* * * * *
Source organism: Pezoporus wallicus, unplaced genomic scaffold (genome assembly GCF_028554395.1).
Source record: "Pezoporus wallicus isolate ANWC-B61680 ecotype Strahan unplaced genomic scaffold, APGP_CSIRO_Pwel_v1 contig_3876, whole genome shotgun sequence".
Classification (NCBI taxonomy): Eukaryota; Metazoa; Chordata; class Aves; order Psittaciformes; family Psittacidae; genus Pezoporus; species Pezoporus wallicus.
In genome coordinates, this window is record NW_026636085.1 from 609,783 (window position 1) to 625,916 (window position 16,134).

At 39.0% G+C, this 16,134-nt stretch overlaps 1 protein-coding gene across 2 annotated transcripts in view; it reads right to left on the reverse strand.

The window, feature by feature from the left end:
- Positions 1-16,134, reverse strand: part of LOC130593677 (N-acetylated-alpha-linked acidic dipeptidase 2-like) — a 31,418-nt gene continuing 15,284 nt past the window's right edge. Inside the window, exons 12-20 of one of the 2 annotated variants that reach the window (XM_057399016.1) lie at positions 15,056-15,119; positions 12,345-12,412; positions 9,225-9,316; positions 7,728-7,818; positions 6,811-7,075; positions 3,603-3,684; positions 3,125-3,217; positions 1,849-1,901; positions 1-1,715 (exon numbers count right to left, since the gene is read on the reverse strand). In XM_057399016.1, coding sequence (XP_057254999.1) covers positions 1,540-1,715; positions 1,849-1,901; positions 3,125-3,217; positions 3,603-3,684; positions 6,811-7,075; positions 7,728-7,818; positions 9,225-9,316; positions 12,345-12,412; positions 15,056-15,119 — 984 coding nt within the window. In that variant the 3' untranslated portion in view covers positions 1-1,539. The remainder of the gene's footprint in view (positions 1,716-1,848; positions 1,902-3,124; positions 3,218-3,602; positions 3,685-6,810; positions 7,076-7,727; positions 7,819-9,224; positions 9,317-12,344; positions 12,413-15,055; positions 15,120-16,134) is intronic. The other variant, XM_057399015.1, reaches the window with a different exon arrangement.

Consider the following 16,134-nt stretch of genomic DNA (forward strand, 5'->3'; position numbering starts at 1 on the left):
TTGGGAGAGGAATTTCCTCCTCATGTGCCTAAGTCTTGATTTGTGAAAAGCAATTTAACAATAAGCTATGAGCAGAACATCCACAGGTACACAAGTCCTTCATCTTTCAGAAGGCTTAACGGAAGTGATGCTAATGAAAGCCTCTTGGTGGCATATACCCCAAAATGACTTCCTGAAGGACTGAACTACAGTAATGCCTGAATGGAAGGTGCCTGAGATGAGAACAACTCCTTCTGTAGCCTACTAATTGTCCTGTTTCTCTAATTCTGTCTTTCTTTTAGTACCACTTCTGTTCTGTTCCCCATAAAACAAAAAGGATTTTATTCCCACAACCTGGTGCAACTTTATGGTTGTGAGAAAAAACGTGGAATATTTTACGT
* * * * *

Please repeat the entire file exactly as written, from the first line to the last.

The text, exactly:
Source organism: Pezoporus wallicus, unplaced genomic scaffold (genome assembly GCF_028554395.1).
Source record: "Pezoporus wallicus isolate ANWC-B61680 ecotype Strahan unplaced genomic scaffold, APGP_CSIRO_Pwel_v1 contig_3876, whole genome shotgun sequence".
Classification (NCBI taxonomy): Eukaryota; Metazoa; Chordata; class Aves; order Psittaciformes; family Psittacidae; genus Pezoporus; species Pezoporus wallicus.
In genome coordinates, this window is record NW_026636085.1 from 609,783 (window position 1) to 625,916 (window position 16,134).

At 39.0% G+C, this 16,134-nt stretch overlaps 1 protein-coding gene across 2 annotated transcripts in view; it reads right to left on the reverse strand.

The window, feature by feature from the left end:
- Positions 1-16,134, reverse strand: part of LOC130593677 (N-acetylated-alpha-linked acidic dipeptidase 2-like) — a 31,418-nt gene continuing 15,284 nt past the window's right edge. Inside the window, exons 12-20 of one of the 2 annotated variants that reach the window (XM_057399016.1) lie at positions 15,056-15,119; positions 12,345-12,412; positions 9,225-9,316; positions 7,728-7,818; positions 6,811-7,075; positions 3,603-3,684; positions 3,125-3,217; positions 1,849-1,901; positions 1-1,715 (exon numbers count right to left, since the gene is read on the reverse strand). In XM_057399016.1, coding sequence (XP_057254999.1) covers positions 1,540-1,715; positions 1,849-1,901; positions 3,125-3,217; positions 3,603-3,684; positions 6,811-7,075; positions 7,728-7,818; positions 9,225-9,316; positions 12,345-12,412; positions 15,056-15,119 — 984 coding nt within the window. In that variant the 3' untranslated portion in view covers positions 1-1,539. The remainder of the gene's footprint in view (positions 1,716-1,848; positions 1,902-3,124; positions 3,218-3,602; positions 3,685-6,810; positions 7,076-7,727; positions 7,819-9,224; positions 9,317-12,344; positions 12,413-15,055; positions 15,120-16,134) is intronic. The other variant, XM_057399015.1, reaches the window with a different exon arrangement.

Consider the following 16,134-nt stretch of genomic DNA (forward strand, 5'->3'; position numbering starts at 1 on the left):
TTGGGAGAGGAATTTCCTCCTCATGTGCCTAAGTCTTGATTTGTGAAAAGCAATTTAACAATAAGCTATGAGCAGAACATCCACAGGTACACAAGTCCTTCATCTTTCAGAAGGCTTAACGGAAGTGATGCTAATGAAAGCCTCTTGGTGGCATATACCCCAAAATGACTTCCTGAAGGACTGAACTACAGTAATGCCTGAATGGAAGGTGCCTGAGATGAGAACAACTCCTTCTGTAGCCTACTAATTGTCCTGTTTCTCTAATTCTGTCTTTCTTTTAGTACCACTTCTGTTCTGTTCCCCATAAAACAAAAAGGATTTTATTCCCACAACCTGGTGCAACTTTATGGTTGTGAGAAAAAACGTGGAATATTTTACGT